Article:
Tire grant a go

County plans to offer three chances to citizens to get rid of old tires

By Deb Hadachek Telescope editor
www.thebellevilletelescope.com

Republic County has been approved for up to $11,000 in expenses from the Dane Hansen Foundation to conduct a countywide tire cleanup.

In addition three communities: Courtland, Narka and Cuba, will receive funds for additioinal plans to spruce up their neighborhoods.

Republic County Commissioners and Luke Mahin, economic development director, decided Monday that the tire cleanup will be conducted three different weeks on different sides of the county to enable as many people to participate as possible.

“That way if someone misses one week, they still have a chance to bring tires to another location,” Mahin said.

The only requirement is that people who bring tires sort them into two piles: one for passenger vehicles, the other for implements.

The lion’s share of the grant will pay for Champlin Tire, Concordia, to pick up the tire piles. Champlin estimated that based on population, Republic County could have 5,000 old tires laying around.

Champlin makes park benches and tables from recycled tires.

The Kansas Department of Health and Environment encourages citizens to get rid of old tires because they often become breeding ground for mosquitos.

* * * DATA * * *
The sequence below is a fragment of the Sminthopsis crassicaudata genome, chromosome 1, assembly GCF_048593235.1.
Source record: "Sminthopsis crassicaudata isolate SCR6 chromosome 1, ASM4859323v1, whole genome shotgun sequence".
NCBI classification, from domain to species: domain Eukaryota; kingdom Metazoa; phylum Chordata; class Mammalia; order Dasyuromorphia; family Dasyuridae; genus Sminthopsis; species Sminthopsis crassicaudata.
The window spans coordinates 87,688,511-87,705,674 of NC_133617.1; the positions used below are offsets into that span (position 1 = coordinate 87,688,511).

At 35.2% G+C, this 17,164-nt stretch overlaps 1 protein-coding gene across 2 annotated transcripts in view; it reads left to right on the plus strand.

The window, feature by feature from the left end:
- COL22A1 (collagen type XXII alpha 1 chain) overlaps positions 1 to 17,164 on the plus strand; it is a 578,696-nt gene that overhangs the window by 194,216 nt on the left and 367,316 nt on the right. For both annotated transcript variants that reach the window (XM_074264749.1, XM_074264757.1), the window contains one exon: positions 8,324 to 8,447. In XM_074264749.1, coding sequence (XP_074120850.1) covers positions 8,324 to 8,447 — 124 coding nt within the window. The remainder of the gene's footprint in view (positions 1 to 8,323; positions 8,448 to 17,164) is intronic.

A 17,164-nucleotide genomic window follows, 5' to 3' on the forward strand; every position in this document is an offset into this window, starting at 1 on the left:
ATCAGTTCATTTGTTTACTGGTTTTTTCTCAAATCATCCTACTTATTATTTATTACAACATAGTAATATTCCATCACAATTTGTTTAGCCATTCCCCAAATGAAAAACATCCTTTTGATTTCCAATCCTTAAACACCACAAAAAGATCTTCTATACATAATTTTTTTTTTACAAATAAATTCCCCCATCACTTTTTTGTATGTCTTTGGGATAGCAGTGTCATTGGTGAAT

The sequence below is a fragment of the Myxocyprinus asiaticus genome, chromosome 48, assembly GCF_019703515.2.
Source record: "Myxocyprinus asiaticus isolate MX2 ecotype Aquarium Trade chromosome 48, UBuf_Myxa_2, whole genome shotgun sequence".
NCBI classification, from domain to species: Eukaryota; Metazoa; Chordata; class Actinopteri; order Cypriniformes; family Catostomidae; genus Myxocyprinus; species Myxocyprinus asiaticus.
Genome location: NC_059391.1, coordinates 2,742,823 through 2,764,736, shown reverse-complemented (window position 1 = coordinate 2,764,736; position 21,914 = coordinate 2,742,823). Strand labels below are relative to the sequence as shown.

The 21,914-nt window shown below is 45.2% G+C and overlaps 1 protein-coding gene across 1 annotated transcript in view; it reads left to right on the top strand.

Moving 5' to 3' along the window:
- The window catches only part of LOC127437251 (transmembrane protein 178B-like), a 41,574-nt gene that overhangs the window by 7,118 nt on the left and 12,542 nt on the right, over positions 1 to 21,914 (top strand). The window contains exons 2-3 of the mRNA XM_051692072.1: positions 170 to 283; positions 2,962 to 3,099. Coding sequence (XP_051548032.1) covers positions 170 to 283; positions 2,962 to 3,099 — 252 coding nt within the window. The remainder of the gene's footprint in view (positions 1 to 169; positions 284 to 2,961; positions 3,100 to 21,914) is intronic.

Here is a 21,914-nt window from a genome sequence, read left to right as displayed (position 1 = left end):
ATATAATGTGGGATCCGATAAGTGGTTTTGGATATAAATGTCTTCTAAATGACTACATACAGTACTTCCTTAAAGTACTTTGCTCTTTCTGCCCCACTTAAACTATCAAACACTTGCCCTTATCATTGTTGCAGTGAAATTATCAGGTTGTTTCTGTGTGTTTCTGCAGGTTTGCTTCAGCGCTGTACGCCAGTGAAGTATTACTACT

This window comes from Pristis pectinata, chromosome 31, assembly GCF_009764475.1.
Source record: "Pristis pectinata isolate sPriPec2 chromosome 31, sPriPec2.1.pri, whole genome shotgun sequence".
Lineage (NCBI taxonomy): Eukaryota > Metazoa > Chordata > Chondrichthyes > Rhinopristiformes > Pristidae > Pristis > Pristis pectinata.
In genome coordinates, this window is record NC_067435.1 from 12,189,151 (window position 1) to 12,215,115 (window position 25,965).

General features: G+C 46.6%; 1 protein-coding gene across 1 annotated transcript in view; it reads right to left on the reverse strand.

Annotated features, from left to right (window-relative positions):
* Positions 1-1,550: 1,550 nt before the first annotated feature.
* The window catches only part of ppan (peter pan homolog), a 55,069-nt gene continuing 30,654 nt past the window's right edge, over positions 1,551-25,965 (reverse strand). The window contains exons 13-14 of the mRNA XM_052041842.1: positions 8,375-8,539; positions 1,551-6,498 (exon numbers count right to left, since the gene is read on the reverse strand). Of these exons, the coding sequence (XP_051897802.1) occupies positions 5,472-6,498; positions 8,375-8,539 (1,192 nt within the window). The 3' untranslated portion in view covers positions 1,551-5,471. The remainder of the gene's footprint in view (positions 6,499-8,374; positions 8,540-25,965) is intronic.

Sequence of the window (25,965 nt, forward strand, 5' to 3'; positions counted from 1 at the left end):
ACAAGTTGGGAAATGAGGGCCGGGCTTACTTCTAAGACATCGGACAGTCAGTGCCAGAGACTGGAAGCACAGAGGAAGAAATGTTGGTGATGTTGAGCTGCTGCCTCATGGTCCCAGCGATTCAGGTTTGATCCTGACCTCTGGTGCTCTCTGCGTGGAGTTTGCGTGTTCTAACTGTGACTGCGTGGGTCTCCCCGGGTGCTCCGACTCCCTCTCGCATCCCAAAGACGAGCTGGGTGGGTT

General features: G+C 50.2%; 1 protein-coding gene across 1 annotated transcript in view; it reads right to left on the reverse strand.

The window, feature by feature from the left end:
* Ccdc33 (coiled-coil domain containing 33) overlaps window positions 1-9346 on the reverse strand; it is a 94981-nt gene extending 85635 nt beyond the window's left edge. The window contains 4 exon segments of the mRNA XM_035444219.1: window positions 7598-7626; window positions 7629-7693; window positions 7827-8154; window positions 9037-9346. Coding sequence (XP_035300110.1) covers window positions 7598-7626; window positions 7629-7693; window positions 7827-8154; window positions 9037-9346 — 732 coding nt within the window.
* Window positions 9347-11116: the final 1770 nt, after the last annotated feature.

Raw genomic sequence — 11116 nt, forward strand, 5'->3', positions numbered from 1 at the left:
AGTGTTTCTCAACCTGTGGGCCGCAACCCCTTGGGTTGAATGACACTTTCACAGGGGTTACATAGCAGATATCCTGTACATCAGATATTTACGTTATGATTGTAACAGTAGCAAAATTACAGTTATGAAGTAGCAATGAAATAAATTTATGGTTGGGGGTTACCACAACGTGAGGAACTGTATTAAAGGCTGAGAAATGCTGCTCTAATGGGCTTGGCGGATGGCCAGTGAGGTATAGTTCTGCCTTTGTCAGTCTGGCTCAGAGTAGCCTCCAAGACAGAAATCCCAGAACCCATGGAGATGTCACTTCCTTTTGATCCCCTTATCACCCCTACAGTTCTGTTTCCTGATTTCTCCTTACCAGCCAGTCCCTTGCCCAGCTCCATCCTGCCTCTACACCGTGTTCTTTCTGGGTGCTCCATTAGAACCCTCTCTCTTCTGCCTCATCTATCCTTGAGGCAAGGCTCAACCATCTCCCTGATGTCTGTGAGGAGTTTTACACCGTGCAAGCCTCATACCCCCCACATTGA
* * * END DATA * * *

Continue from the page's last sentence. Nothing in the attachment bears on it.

Possible house construction

A least a few of the old tires stockpiled by the Republic County Highway Department have been dropped off at Axtell were Bob Alfers hopes to use them to build a house.

Alfers is a stepson of former Belleville resident Lonnie Roe. He contacted Republic County after Roe showed him the Belleville Telescope article about the county’s application for the tire cleanup grant.

“We’ve taken him a hundred or so,” Highway Administrator Dusty Zenger said Monday. Alfers’ site is on the way to the location where the highway department picks up road materials, he said.

“He could come rob these piles before they’re hauled away.”

Alfers said he needs about 750 tires to build the house he plans, based on an Earthship sustainable housing model he has been researching. The tires would provide the shell to the walls, which would be stuccoed, he said.

“I’m not looking to build a great big home,” he said. “Anything you can do on any other home you can do on an Earthship home,” he said. “The difference is that the walls are going to be two feet thick.”

Alfers says he envisions cabins that he hopes to build for his sister, Cindy McDowell, and himself.

He said the possibility of building a house from tires was piqued by his interest in recycling.

“Unless people start thinking of alternate ways to use things, we’re going to be buried in trash,” he said.